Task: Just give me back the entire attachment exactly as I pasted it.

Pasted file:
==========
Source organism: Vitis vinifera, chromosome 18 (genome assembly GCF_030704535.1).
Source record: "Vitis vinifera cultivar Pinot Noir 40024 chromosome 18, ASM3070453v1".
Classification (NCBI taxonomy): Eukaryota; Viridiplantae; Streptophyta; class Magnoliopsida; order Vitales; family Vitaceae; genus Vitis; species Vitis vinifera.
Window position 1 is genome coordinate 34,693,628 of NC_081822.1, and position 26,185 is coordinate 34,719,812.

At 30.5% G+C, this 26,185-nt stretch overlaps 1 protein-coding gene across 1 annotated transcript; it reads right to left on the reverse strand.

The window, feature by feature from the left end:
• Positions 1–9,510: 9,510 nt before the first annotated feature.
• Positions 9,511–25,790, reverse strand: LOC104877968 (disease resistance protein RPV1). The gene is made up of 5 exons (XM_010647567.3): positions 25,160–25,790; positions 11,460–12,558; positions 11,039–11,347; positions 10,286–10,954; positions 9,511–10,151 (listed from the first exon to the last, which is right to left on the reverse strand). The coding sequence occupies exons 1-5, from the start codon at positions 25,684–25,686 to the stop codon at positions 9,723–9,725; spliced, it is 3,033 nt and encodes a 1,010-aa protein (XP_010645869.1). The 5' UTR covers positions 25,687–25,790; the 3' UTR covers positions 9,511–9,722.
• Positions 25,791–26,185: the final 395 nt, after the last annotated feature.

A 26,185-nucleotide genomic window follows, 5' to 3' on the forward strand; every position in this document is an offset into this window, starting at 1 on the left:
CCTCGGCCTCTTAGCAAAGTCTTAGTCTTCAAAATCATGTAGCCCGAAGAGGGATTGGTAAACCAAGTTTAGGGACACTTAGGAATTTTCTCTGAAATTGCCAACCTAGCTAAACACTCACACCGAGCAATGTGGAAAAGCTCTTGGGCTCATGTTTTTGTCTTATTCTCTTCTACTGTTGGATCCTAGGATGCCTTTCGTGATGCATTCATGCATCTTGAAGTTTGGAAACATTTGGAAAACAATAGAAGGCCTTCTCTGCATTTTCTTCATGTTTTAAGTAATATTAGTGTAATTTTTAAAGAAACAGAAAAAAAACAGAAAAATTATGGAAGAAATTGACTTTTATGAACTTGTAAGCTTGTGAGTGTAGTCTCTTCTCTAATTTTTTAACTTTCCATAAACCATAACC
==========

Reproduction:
Source organism: Vitis vinifera, chromosome 18 (genome assembly GCF_030704535.1).
Source record: "Vitis vinifera cultivar Pinot Noir 40024 chromosome 18, ASM3070453v1".
Classification (NCBI taxonomy): Eukaryota; Viridiplantae; Streptophyta; class Magnoliopsida; order Vitales; family Vitaceae; genus Vitis; species Vitis vinifera.
Window position 1 is genome coordinate 34,693,628 of NC_081822.1, and position 26,185 is coordinate 34,719,812.

At 30.5% G+C, this 26,185-nt stretch overlaps 1 protein-coding gene across 1 annotated transcript; it reads right to left on the reverse strand.

The window, feature by feature from the left end:
• Positions 1–9,510: 9,510 nt before the first annotated feature.
• Positions 9,511–25,790, reverse strand: LOC104877968 (disease resistance protein RPV1). The gene is made up of 5 exons (XM_010647567.3): positions 25,160–25,790; positions 11,460–12,558; positions 11,039–11,347; positions 10,286–10,954; positions 9,511–10,151 (listed from the first exon to the last, which is right to left on the reverse strand). The coding sequence occupies exons 1-5, from the start codon at positions 25,684–25,686 to the stop codon at positions 9,723–9,725; spliced, it is 3,033 nt and encodes a 1,010-aa protein (XP_010645869.1). The 5' UTR covers positions 25,687–25,790; the 3' UTR covers positions 9,511–9,722.
• Positions 25,791–26,185: the final 395 nt, after the last annotated feature.

A 26,185-nucleotide genomic window follows, 5' to 3' on the forward strand; every position in this document is an offset into this window, starting at 1 on the left:
CCTCGGCCTCTTAGCAAAGTCTTAGTCTTCAAAATCATGTAGCCCGAAGAGGGATTGGTAAACCAAGTTTAGGGACACTTAGGAATTTTCTCTGAAATTGCCAACCTAGCTAAACACTCACACCGAGCAATGTGGAAAAGCTCTTGGGCTCATGTTTTTGTCTTATTCTCTTCTACTGTTGGATCCTAGGATGCCTTTCGTGATGCATTCATGCATCTTGAAGTTTGGAAACATTTGGAAAACAATAGAAGGCCTTCTCTGCATTTTCTTCATGTTTTAAGTAATATTAGTGTAATTTTTAAAGAAACAGAAAAAAAACAGAAAAATTATGGAAGAAATTGACTTTTATGAACTTGTAAGCTTGTGAGTGTAGTCTCTTCTCTAATTTTTTAACTTTCCATAAACCATAACC